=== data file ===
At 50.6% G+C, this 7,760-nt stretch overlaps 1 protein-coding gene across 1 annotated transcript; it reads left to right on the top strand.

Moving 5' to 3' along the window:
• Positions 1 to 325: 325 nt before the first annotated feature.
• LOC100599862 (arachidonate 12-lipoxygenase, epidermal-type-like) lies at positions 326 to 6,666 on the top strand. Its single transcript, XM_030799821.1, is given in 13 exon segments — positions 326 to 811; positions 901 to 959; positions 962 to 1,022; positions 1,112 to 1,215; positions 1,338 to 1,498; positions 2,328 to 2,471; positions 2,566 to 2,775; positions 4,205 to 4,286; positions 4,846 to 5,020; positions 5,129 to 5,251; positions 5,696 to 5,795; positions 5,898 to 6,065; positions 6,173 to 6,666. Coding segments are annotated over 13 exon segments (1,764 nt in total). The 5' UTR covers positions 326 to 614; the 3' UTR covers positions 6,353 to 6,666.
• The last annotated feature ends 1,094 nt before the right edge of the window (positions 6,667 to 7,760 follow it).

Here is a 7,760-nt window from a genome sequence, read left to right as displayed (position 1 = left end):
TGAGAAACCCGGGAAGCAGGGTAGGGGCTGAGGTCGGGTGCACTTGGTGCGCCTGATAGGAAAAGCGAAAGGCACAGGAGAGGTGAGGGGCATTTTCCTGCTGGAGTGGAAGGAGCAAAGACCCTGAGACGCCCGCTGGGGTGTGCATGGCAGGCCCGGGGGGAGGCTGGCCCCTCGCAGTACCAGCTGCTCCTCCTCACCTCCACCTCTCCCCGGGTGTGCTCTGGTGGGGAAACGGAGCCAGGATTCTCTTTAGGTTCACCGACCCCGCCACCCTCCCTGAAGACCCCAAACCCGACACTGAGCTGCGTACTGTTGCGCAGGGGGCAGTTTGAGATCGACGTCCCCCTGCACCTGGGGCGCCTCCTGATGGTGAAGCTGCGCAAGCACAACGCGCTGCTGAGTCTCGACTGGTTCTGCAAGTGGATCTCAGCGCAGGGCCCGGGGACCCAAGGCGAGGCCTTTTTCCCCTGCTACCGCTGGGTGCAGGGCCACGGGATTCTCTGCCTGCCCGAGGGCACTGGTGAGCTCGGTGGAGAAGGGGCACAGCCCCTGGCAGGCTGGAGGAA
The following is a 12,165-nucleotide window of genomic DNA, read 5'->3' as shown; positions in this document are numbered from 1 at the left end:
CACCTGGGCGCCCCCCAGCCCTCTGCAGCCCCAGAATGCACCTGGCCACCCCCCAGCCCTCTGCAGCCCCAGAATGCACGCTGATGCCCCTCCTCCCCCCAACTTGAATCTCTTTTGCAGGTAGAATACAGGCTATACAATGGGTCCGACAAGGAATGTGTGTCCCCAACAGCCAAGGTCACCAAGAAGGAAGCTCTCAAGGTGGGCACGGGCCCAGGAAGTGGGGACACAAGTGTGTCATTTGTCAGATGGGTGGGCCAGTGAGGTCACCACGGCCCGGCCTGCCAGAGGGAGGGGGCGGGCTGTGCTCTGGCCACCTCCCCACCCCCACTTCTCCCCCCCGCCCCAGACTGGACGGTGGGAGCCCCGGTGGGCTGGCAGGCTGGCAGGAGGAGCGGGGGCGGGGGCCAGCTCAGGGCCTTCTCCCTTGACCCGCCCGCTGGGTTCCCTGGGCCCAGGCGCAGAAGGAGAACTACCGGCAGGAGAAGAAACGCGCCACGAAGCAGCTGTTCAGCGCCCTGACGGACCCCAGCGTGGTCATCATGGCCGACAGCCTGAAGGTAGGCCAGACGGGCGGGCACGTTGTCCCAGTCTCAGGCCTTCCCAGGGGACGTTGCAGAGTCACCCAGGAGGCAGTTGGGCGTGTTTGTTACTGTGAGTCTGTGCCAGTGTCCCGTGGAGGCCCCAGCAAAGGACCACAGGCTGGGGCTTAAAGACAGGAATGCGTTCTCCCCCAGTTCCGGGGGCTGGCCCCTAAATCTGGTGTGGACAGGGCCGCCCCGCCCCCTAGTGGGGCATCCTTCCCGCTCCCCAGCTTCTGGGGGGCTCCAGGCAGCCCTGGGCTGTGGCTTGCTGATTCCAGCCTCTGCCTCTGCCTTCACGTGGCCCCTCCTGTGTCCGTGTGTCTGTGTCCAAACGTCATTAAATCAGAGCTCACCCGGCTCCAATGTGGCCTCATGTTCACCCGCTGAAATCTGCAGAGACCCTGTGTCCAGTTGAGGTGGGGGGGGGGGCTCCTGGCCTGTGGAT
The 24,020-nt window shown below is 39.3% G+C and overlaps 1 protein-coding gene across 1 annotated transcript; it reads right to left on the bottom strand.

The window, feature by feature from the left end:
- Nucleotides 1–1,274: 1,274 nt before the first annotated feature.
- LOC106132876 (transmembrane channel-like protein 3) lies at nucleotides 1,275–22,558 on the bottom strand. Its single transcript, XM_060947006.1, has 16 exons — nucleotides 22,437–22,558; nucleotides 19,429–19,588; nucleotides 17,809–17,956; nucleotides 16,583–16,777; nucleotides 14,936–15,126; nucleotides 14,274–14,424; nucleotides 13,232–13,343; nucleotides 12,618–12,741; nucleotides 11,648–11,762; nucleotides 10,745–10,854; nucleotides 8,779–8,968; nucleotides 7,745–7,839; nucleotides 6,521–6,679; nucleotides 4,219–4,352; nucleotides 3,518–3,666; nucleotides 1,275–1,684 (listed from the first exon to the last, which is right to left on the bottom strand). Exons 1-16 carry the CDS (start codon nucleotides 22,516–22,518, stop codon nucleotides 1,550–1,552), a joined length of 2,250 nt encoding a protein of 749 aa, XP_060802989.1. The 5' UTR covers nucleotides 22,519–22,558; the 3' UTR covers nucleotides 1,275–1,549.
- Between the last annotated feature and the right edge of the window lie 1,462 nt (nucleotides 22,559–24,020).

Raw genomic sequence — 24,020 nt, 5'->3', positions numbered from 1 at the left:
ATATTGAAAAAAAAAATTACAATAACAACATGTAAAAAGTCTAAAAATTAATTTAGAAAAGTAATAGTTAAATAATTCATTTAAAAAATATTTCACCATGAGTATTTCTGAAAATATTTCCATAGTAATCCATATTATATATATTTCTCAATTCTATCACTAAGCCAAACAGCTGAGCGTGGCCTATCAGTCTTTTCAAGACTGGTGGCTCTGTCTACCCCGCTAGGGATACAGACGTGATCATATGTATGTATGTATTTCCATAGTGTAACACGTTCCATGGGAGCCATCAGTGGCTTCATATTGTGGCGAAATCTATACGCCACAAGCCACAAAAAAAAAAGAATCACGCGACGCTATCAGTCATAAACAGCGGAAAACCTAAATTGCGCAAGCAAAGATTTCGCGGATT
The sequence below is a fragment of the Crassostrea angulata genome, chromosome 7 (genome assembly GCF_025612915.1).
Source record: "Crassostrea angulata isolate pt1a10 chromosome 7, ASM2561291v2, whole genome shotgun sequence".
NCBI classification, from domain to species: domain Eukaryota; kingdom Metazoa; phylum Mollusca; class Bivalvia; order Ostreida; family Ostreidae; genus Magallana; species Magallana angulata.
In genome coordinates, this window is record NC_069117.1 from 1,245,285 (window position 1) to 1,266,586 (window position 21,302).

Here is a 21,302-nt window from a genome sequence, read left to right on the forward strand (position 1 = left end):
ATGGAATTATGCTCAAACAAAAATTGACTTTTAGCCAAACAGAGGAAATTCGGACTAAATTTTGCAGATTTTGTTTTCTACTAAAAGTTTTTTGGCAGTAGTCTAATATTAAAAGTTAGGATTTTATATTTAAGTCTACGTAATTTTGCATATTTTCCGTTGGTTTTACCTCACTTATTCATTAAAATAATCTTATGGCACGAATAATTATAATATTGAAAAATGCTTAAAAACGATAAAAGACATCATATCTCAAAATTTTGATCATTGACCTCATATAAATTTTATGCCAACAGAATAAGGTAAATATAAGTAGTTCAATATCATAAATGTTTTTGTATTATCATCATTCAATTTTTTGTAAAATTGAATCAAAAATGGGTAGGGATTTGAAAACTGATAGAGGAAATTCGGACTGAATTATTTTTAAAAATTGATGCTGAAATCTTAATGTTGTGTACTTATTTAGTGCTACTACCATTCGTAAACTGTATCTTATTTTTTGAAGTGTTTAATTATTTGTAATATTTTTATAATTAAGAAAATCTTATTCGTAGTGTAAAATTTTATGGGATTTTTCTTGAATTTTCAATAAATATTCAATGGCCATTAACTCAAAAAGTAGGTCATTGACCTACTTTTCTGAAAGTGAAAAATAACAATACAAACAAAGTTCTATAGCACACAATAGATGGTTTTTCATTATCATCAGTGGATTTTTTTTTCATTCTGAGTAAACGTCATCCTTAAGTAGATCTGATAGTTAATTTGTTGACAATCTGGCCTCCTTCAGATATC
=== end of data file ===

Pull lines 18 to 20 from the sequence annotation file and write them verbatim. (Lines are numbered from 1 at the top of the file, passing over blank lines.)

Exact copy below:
Source record: "Crassostrea angulata isolate pt1a10 chromosome 7, ASM2561291v2, whole genome shotgun sequence".
NCBI classification, from domain to species: domain Eukaryota; kingdom Metazoa; phylum Mollusca; class Bivalvia; order Ostreida; family Ostreidae; genus Magallana; species Magallana angulata.
In genome coordinates, this window is record NC_069117.1 from 1,245,285 (window position 1) to 1,266,586 (window position 21,302).